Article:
Audio Synthesis, what’s next? – Parallel WaveGan
The Parallel WaveGAN is a neural vocoder producing high quality audio faster than real-time. Are personalized vocoders possible in the near future with this speed of progress?
In our previous post of the “Audio Synthesis: What’s next?” series, we started talking about the latest advancement of audio synthesis. In this post we will introduce you to the Parallel WaveGAN network.
You probably already guessed that speech-to-text is actually a very HARD task. Let us tell you something: it is so hard that it has been split into two separate problems. Some researchers focused on translating the input text into a time-frequency representation. The spectrograms below for example, are generated by Tacotron-like networks. Other researchers focused on translating those pictures into proper audio files, sounding as natural as possible. Which is the general goal of “Neural Vocoders” as the Parallel WaveGAN itself.
The Parallel WaveGAN has been proposed by three researchers from the LINE (Japan) and NAVEL (South Korea) corporations, with the goal of improving the pre-existing neural vocoders. The researchers focused on one of the most demanding requirements of neural vocoders producing high quality audio in a “reasonable” amount of time. Their efforts were rewarded when they managed to achieve a system which could work faster than real-time and could be trained four times as fast as the competition.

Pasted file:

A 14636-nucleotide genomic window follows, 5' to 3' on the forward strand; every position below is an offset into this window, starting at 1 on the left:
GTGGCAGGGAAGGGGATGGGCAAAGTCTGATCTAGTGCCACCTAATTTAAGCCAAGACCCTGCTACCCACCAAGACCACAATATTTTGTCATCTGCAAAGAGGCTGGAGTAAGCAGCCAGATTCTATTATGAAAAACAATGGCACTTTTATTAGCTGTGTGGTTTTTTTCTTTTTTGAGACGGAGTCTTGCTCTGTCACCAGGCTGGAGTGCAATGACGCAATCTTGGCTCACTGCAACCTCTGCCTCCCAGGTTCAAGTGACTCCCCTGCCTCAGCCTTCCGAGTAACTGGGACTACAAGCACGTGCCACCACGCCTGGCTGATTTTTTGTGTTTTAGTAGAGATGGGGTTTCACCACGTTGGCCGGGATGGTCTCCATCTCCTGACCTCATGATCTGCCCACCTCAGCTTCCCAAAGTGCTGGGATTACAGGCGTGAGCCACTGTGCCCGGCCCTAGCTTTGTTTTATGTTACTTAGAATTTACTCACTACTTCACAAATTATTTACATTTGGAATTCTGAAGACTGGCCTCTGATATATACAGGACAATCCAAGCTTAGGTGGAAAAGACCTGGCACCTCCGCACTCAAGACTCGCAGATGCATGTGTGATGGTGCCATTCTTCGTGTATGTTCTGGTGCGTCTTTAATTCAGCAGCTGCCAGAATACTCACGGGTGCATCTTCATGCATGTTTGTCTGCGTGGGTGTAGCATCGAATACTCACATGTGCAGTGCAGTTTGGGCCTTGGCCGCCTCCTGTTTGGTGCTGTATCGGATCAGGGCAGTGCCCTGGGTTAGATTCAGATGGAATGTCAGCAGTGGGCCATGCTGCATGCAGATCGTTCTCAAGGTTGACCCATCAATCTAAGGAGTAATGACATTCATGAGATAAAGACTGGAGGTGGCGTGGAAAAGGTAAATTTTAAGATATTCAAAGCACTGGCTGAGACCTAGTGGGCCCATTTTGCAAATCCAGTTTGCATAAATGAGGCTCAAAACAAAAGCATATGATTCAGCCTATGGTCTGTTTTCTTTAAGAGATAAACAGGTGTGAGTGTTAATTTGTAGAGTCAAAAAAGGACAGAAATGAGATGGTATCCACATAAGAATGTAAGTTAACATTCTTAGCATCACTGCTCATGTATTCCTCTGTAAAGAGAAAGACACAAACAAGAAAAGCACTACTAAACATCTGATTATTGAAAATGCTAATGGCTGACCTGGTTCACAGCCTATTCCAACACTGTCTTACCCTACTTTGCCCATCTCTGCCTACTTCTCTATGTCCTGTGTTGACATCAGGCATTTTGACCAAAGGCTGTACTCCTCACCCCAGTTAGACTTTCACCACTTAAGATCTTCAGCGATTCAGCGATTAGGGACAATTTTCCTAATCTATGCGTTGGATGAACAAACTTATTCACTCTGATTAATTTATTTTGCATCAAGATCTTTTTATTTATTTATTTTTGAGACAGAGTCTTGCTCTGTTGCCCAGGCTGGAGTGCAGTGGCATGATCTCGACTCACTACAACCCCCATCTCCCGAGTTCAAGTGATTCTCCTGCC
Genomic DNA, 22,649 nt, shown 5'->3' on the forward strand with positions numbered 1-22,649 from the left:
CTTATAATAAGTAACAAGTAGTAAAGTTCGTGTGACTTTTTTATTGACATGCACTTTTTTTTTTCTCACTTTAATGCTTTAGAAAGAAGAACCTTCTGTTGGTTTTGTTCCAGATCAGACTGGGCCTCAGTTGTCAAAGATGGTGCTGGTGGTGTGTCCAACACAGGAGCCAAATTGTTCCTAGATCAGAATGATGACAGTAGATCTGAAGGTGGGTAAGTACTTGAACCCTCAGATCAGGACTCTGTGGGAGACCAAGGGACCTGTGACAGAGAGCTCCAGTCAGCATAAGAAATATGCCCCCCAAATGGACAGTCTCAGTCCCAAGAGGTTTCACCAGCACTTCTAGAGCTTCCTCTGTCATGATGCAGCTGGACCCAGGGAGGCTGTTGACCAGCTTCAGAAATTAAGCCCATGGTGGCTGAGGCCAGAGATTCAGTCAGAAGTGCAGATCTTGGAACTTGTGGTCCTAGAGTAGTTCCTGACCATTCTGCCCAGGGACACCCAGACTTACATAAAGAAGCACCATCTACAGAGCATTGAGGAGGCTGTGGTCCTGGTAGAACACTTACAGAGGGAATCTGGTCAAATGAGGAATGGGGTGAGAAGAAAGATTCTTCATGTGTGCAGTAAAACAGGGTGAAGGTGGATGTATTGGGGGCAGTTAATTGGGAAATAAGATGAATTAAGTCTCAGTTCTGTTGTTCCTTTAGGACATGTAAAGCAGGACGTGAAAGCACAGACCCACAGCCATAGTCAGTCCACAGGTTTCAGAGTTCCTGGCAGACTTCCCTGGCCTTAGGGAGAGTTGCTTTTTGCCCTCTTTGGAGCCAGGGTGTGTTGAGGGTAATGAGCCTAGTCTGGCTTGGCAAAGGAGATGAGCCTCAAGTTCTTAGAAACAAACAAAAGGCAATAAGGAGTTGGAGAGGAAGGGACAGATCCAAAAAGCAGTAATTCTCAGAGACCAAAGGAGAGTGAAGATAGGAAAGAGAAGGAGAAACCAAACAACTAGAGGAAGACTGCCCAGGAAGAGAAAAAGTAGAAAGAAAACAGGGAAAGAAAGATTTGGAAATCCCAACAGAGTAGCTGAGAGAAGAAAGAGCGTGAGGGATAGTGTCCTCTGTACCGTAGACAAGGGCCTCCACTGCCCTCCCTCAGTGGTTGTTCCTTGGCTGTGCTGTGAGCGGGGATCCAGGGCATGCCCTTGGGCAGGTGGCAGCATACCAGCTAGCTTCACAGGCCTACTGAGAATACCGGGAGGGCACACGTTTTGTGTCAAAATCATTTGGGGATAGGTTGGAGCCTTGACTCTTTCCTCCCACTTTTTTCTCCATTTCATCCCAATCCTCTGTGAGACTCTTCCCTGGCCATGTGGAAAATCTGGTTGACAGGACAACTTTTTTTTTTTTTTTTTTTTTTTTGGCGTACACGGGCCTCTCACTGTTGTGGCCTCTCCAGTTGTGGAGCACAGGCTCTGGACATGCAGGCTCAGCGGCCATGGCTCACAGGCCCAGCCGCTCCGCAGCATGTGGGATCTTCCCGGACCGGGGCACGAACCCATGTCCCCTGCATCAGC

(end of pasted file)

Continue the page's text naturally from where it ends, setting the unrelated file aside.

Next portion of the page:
Before & After
Before Parallel WaveGAN, to achieve this level of audio quality faster than real-time one had to spend at least 2 weeks training a neural vocoder on a very high-end GPU. After Parallel WaveGAN it is possible to create remarkable high quality audio files with only 3 days of training on the same high-end GPU as before. On top it is possible to produce content 28 times faster than real-time! With such speed of progress, sooner or later also consumer GPUs can be used to train such models. Which would mean that a new era of personalized vocoders is getting closer quickly.
If you are interested in what this sounds like, do not miss out on the audio examples produced by the Parallel WaveGAN, and have a look at the original paper:
- R. Yamamoto, E. Song and J. Kim, “Parallel Wavegan: A Fast Waveform Generation Model Based on Generative Adversarial Networks with Multi-Resolution Spectrogram,” ICASSP 2020, Barcelona, Spain.
Happy Digging and keep an eye on our future “Audio Synthesis: What’s next?” posts!
Don’t forget: be active and responsible in your community – and stay healthy!
We talked to Jane Lytvynenko, senior reporter with Buzzfeed News, focusing on online mis- and disinformation about how big the synthetic media problem actually is. Jane has three practical tips for us on how to detect deepfakes and how to handle disinformation.
In the Digger project we aim to implement scientific audio forensic functionalities in journalistic tools to detect both shallow- and deepfakes. At the Truth and Trust Online Conference 2020 we explained how we are doing this.
Expressive voice synthesis with rhythm and pitch transfer. Mellotron managed to let a person sing, without ever recording his/her voice performing any song. Interested? Here is more…